Increasing digitalization of industrial automation systems has integrated, vast volumes of data and provided enormity of the opportunities and benefits but this trend has a significant dark side, however, in the form of increasing vulnerability to cyber-attack. All aspects, from the operating level to the field level and from physical access control to network and terminal protection, have to be tackled simultaneously in order to protect industrial systems against internal and external cyber-attacks. The most suitable approach for this is a defense in depth concept in accordance with the recommendations set out in IEC 62443, the leading standard for security in industrial automation.
The plant security, network security and system integrity elements form the foundation for the industrial security concept. Plant security puts in place the conditions necessary to ensure that the technical I T security measures implemented cannot be circumvented by other means. Plant security measures include physical access protection infrastructure, such as barriers, turnstiles, cameras and card readers. Organizational measures, most notably a security management process to ensure the security of a plant, is also included. Physical separation of different production areas with differentiated access authorizations and physical access protection for critical automation components.
The risk analysis brings transparency as to the security status of a plant and identifies weaknesses, thus providing a basis on which the corresponding risk can be derived. The next step is to implement the measures proposed to close the gaps identified. Resources encompassing both hardware (such as firewalls) and software (such as anti-virus and whitelisting) are available for this purpose.
Another key aspect of the service in this area is ongoing continuous monitoring of industrial plants and production machines. Network security is a central element of the industrial security concept, encompassing the protection of automation networks against unauthorized access and the control of all interfaces to other networks (such as the office network and, in particular, remote maintenance gateways to the internet). Protecting communications against interception and manipulation (encrypted data transmission and communication node authentication) also falls within the scope of network security.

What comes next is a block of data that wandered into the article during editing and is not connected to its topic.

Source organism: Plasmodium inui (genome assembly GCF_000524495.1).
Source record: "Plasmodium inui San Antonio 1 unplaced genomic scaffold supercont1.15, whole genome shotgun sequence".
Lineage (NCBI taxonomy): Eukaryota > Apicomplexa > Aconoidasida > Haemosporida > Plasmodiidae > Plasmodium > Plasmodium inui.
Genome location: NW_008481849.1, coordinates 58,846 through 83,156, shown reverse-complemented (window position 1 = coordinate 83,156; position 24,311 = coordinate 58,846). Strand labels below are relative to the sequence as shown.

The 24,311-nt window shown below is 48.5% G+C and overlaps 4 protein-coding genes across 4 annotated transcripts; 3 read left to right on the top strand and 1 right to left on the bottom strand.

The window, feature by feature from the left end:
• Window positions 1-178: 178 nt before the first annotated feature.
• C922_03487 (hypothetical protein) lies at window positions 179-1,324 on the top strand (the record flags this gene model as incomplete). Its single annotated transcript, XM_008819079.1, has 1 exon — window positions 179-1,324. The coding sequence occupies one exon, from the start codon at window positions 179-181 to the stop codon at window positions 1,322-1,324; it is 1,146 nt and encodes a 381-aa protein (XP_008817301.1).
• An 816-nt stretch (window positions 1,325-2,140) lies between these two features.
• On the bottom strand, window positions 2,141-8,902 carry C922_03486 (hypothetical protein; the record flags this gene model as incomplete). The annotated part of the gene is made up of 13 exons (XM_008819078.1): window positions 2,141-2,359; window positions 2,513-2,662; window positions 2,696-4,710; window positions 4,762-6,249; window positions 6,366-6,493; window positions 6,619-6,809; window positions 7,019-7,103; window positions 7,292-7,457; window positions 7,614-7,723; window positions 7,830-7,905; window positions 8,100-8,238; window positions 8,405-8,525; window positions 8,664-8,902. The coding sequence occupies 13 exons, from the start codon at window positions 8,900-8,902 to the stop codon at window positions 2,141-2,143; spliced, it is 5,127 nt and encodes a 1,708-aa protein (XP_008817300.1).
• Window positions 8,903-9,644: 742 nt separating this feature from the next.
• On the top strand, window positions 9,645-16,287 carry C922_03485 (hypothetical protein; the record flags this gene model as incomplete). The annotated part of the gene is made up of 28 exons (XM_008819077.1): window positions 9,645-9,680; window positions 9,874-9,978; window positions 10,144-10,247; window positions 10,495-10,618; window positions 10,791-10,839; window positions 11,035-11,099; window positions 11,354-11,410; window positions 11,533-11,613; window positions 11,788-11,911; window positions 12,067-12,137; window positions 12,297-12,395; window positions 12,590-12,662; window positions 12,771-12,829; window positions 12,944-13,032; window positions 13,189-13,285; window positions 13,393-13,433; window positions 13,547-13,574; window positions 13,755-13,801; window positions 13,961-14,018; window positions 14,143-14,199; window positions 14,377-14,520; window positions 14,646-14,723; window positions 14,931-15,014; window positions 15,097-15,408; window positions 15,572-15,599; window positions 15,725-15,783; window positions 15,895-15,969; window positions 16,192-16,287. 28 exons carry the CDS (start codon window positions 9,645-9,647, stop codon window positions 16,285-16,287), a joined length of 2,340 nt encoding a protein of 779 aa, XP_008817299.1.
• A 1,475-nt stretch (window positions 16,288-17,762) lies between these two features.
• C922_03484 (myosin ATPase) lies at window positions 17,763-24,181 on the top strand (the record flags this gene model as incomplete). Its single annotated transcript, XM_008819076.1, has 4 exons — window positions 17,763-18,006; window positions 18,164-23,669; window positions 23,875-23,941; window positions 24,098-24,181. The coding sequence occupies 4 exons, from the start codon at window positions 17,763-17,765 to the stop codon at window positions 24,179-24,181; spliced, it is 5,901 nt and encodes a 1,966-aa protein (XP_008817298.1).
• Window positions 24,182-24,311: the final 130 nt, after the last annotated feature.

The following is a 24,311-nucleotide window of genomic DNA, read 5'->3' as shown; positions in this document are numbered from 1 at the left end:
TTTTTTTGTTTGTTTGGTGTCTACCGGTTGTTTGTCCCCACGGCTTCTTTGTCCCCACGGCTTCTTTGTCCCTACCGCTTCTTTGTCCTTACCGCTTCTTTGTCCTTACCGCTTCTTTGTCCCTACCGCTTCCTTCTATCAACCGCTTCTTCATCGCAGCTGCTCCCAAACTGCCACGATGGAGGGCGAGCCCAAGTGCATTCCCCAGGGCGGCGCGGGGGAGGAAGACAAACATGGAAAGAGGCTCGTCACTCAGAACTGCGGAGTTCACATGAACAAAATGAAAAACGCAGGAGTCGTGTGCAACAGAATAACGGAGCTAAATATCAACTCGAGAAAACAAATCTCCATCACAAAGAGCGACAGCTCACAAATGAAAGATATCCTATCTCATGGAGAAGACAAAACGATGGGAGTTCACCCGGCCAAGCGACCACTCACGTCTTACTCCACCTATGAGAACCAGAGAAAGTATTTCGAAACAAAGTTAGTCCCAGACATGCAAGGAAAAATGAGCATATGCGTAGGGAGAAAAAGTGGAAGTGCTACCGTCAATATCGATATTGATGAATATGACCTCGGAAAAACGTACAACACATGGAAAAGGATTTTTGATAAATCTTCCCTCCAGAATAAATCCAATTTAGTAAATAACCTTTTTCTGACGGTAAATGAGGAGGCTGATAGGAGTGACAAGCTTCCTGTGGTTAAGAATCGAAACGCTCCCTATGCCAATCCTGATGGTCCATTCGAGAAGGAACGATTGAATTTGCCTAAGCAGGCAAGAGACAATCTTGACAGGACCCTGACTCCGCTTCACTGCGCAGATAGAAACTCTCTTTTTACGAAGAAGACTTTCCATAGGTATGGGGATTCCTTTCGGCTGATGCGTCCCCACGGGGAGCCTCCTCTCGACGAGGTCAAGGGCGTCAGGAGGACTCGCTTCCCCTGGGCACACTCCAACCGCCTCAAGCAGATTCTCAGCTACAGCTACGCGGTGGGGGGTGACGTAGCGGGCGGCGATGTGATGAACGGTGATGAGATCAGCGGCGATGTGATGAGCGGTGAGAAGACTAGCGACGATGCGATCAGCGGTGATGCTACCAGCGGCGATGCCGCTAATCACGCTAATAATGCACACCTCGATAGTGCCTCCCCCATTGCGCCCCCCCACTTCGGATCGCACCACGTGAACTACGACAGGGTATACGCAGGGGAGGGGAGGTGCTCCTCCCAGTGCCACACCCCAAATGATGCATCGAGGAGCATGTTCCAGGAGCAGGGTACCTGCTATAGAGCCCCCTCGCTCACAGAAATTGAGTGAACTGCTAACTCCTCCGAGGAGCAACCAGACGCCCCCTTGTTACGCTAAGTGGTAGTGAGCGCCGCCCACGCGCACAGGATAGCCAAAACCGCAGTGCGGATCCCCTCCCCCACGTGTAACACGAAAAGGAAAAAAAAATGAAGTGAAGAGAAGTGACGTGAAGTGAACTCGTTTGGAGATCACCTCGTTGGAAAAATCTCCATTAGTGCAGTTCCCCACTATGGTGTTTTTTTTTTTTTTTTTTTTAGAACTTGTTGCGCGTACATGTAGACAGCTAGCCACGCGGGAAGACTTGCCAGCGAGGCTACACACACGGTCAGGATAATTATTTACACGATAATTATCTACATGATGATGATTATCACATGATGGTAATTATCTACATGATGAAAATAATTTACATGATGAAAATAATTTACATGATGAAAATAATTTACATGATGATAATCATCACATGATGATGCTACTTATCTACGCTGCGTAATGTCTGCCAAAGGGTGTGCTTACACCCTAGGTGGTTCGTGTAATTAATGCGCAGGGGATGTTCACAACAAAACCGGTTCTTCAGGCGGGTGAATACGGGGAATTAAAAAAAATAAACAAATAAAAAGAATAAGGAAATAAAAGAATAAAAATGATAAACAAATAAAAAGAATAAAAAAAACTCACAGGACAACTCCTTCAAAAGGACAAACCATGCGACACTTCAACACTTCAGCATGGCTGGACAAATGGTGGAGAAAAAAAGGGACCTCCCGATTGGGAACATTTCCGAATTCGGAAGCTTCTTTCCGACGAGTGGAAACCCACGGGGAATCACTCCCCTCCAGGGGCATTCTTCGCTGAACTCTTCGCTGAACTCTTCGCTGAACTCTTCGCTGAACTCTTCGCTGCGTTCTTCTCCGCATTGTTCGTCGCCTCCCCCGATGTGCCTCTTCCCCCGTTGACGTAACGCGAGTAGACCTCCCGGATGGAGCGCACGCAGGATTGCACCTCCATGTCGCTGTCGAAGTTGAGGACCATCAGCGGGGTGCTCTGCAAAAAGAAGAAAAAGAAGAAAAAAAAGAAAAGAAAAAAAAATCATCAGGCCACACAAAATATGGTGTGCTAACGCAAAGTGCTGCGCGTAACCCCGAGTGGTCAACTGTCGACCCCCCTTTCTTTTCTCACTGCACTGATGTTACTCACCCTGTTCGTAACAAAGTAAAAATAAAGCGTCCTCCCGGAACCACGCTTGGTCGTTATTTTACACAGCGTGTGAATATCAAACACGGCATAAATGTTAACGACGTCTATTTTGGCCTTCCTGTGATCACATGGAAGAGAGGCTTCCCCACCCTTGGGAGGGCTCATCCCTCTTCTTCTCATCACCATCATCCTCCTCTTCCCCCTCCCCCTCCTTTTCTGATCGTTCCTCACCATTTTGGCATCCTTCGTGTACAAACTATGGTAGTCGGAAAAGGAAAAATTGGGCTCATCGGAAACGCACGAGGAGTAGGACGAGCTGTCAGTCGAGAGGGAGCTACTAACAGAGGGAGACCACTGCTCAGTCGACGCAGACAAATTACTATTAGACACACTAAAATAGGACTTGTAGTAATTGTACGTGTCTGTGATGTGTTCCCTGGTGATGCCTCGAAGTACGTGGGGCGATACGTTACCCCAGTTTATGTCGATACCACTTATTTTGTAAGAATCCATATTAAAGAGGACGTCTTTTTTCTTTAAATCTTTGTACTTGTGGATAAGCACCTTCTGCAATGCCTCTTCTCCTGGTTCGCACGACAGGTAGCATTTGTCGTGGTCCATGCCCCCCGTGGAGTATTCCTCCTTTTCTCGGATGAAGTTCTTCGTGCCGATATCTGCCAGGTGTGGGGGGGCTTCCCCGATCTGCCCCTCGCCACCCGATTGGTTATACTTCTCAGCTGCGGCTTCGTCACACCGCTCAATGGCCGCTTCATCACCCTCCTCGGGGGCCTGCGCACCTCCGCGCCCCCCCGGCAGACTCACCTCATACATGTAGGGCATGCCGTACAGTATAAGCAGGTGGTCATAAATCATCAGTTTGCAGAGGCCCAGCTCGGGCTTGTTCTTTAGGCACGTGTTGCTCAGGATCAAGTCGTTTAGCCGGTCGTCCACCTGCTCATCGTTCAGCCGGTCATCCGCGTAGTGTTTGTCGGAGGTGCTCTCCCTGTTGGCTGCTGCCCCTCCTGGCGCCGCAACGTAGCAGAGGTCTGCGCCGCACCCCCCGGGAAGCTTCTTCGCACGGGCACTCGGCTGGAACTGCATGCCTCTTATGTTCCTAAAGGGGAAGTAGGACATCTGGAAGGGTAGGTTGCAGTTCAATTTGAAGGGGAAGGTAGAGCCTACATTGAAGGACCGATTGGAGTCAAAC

Interfaces to other networks can be monitored and protected using firewalls and, where appropriate, by setting up a demilitarized zone (DMZ). A DMZ is a network in which technical security mechanisms protect access to all data, devices, servers and services. The systems installed within the DMZ are shielded from other networks by firewalls that control access. This separation makes it possible to provide data from internal networks (for example the automation network) on external networks without having to admit direct access to the automation network. A DMZ is typically designed so that it also does not permit access or connections to the automation network, which means that the automation network remains protected even if a hacker gains control of a computer inside the DMZ.
The segmentation of the plant network to create discrete automation cells protected by technical security mechanisms helps to minimize risk further and increase security. Network segmentation involves protecting elements of a network, such as an IP subnet, with a security appliance that separates them from the rest of the network for technical security purposes. The devices within a segmented cell are protected against unauthorized access from outside without need of any compromise in terms of real-time capability, performance or other functions.